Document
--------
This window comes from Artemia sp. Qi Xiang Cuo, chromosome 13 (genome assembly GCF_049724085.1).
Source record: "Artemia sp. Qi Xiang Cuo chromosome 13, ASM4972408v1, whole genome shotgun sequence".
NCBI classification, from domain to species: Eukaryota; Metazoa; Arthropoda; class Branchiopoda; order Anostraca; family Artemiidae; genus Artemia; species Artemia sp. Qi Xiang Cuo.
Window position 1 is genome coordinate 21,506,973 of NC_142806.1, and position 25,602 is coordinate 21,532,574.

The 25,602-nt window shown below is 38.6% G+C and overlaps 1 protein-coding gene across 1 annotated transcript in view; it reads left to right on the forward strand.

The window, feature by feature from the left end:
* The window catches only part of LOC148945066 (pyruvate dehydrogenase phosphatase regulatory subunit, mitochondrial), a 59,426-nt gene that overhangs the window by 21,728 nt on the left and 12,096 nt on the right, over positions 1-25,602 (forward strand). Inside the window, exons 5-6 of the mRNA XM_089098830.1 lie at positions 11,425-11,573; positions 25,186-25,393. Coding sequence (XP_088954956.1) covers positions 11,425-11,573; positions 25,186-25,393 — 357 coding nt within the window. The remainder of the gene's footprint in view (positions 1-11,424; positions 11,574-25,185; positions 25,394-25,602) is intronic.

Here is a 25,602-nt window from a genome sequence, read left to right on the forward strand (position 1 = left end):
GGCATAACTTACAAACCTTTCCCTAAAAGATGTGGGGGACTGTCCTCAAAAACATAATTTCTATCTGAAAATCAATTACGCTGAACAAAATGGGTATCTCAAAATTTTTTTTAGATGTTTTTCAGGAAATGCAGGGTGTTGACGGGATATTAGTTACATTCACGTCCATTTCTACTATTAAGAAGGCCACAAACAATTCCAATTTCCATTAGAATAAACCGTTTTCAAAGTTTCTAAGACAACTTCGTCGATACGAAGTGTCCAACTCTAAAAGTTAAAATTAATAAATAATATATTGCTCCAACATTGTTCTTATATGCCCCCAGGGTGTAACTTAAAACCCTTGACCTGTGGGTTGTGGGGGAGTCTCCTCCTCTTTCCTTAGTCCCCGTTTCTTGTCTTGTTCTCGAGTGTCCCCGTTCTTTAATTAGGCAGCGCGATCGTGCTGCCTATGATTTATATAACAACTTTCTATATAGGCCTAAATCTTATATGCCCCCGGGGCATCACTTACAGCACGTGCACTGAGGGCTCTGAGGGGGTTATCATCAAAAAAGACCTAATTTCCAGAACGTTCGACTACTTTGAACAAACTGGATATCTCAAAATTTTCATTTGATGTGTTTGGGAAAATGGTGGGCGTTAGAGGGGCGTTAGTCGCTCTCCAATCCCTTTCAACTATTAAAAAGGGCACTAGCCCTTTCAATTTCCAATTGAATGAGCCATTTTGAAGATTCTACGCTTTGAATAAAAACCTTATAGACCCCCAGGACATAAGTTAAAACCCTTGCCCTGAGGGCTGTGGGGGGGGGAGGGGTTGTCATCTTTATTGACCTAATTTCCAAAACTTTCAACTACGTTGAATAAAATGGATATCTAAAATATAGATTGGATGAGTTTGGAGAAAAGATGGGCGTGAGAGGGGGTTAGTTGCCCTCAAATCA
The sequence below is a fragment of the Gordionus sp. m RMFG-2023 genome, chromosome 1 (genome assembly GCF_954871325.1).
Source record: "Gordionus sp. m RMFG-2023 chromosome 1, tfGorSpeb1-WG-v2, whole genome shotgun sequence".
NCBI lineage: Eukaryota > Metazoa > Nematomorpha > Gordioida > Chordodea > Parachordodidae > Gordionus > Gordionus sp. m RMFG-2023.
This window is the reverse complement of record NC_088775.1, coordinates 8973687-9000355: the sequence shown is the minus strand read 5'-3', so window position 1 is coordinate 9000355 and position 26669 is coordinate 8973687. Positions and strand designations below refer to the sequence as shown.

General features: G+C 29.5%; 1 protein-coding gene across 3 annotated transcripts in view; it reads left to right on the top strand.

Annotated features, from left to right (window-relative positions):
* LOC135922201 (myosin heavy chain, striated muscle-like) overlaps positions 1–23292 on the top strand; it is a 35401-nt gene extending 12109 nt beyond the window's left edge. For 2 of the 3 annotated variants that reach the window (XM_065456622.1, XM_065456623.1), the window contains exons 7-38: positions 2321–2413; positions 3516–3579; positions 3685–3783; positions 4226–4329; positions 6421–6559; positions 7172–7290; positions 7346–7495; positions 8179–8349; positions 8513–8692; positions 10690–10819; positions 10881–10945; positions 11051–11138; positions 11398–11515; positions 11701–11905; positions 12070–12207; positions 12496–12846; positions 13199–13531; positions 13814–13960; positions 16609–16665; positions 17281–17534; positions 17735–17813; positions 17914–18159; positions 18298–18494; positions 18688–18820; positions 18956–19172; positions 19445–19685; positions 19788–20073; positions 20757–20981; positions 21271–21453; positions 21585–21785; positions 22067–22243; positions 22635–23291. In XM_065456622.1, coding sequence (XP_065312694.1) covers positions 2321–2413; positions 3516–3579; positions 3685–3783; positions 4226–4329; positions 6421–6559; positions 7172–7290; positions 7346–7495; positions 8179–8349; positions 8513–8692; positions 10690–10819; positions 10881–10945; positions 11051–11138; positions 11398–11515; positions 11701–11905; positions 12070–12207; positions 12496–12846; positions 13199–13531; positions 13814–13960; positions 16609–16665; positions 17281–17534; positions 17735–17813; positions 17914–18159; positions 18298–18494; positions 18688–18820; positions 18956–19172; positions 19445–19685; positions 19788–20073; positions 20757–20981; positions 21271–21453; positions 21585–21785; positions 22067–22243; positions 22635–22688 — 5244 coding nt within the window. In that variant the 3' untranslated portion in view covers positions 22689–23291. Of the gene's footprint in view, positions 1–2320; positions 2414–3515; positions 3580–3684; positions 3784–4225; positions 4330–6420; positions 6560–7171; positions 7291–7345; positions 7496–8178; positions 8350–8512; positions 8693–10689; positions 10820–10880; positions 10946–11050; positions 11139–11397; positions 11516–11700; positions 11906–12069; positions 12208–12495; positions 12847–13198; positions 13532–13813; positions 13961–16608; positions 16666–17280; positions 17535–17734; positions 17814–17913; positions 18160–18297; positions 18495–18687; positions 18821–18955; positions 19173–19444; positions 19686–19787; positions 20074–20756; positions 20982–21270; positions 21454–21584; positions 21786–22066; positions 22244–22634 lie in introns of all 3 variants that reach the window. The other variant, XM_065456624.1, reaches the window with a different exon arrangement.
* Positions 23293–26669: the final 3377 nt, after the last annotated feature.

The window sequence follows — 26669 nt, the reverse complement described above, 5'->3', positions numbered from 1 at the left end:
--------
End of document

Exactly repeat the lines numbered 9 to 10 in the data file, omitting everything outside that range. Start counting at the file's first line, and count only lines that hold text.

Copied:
GGCATAACTTACAAACCTTTCCCTAAAAGATGTGGGGGACTGTCCTCAAAAACATAATTTCTATCTGAAAATCAATTACGCTGAACAAAATGGGTATCTCAAAATTTTTTTTAGATGTTTTTCAGGAAATGCAGGGTGTTGACGGGATATTAGTTACATTCACGTCCATTTCTACTATTAAGAAGGCCACAAACAATTCCAATTTCCATTAGAATAAACCGTTTTCAAAGTTTCTAAGACAACTTCGTCGATACGAAGTGTCCAACTCTAAAAGTTAAAATTAATAAATAATATATTGCTCCAACATTGTTCTTATATGCCCCCAGGGTGTAACTTAAAACCCTTGACCTGTGGGTTGTGGGGGAGTCTCCTCCTCTTTCCTTAGTCCCCGTTTCTTGTCTTGTTCTCGAGTGTCCCCGTTCTTTAATTAGGCAGCGCGATCGTGCTGCCTATGATTTATATAACAACTTTCTATATAGGCCTAAATCTTATATGCCCCCGGGGCATCACTTACAGCACGTGCACTGAGGGCTCTGAGGGGGTTATCATCAAAAAAGACCTAATTTCCAGAACGTTCGACTACTTTGAACAAACTGGATATCTCAAAATTTTCATTTGATGTGTTTGGGAAAATGGTGGGCGTTAGAGGGGCGTTAGTCGCTCTCCAATCCCTTTCAACTATTAAAAAGGGCACTAGCCCTTTCAATTTCCAATTGAATGAGCCATTTTGAAGATTCTACGCTTTGAATAAAAACCTTATAGACCCCCAGGACATAAGTTAAAACCCTTGCCCTGAGGGCTGTGGGGGGGGGAGGGGTTGTCATCTTTATTGACCTAATTTCCAAAACTTTCAACTACGTTGAATAAAATGGATATCTAAAATATAGATTGGATGAGTTTGGAGAAAAGATGGGCGTGAGAGGGGGTTAGTTGCCCTCAAATCA
The sequence below is a fragment of the Gordionus sp. m RMFG-2023 genome, chromosome 1 (genome assembly GCF_954871325.1).